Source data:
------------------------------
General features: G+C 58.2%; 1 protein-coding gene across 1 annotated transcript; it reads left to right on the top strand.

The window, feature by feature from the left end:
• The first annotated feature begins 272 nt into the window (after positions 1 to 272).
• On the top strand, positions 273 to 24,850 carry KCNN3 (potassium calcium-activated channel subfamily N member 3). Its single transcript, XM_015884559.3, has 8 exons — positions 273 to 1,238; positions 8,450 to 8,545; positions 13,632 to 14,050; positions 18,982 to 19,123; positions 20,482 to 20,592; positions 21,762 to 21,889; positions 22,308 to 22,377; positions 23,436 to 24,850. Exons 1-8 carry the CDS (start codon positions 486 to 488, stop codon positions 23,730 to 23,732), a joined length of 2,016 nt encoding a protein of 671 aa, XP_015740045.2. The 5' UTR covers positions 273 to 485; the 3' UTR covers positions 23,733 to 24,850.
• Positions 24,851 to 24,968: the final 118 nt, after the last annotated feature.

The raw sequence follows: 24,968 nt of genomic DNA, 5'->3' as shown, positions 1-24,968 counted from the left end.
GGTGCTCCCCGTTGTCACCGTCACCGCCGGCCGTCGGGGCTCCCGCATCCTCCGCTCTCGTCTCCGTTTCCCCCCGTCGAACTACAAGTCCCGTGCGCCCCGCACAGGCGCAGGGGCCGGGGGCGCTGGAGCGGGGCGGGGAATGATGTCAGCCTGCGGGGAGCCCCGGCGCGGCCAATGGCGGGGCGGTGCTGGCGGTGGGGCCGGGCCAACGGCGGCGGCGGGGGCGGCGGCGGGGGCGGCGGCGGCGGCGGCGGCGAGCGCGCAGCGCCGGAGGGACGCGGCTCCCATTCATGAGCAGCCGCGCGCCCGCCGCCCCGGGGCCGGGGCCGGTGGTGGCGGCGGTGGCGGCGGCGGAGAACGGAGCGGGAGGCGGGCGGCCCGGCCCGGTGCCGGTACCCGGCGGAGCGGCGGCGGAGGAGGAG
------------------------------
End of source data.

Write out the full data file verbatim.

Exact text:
General features: G+C 58.2%; 1 protein-coding gene across 1 annotated transcript; it reads left to right on the top strand.

The window, feature by feature from the left end:
• The first annotated feature begins 272 nt into the window (after positions 1 to 272).
• On the top strand, positions 273 to 24,850 carry KCNN3 (potassium calcium-activated channel subfamily N member 3). Its single transcript, XM_015884559.3, has 8 exons — positions 273 to 1,238; positions 8,450 to 8,545; positions 13,632 to 14,050; positions 18,982 to 19,123; positions 20,482 to 20,592; positions 21,762 to 21,889; positions 22,308 to 22,377; positions 23,436 to 24,850. Exons 1-8 carry the CDS (start codon positions 486 to 488, stop codon positions 23,730 to 23,732), a joined length of 2,016 nt encoding a protein of 671 aa, XP_015740045.2. The 5' UTR covers positions 273 to 485; the 3' UTR covers positions 23,733 to 24,850.
• Positions 24,851 to 24,968: the final 118 nt, after the last annotated feature.

The raw sequence follows: 24,968 nt of genomic DNA, 5'->3' as shown, positions 1-24,968 counted from the left end.
GGTGCTCCCCGTTGTCACCGTCACCGCCGGCCGTCGGGGCTCCCGCATCCTCCGCTCTCGTCTCCGTTTCCCCCCGTCGAACTACAAGTCCCGTGCGCCCCGCACAGGCGCAGGGGCCGGGGGCGCTGGAGCGGGGCGGGGAATGATGTCAGCCTGCGGGGAGCCCCGGCGCGGCCAATGGCGGGGCGGTGCTGGCGGTGGGGCCGGGCCAACGGCGGCGGCGGGGGCGGCGGCGGGGGCGGCGGCGGCGGCGGCGGCGAGCGCGCAGCGCCGGAGGGACGCGGCTCCCATTCATGAGCAGCCGCGCGCCCGCCGCCCCGGGGCCGGGGCCGGTGGTGGCGGCGGTGGCGGCGGCGGAGAACGGAGCGGGAGGCGGGCGGCCCGGCCCGGTGCCGGTACCCGGCGGAGCGGCGGCGGAGGAGGAG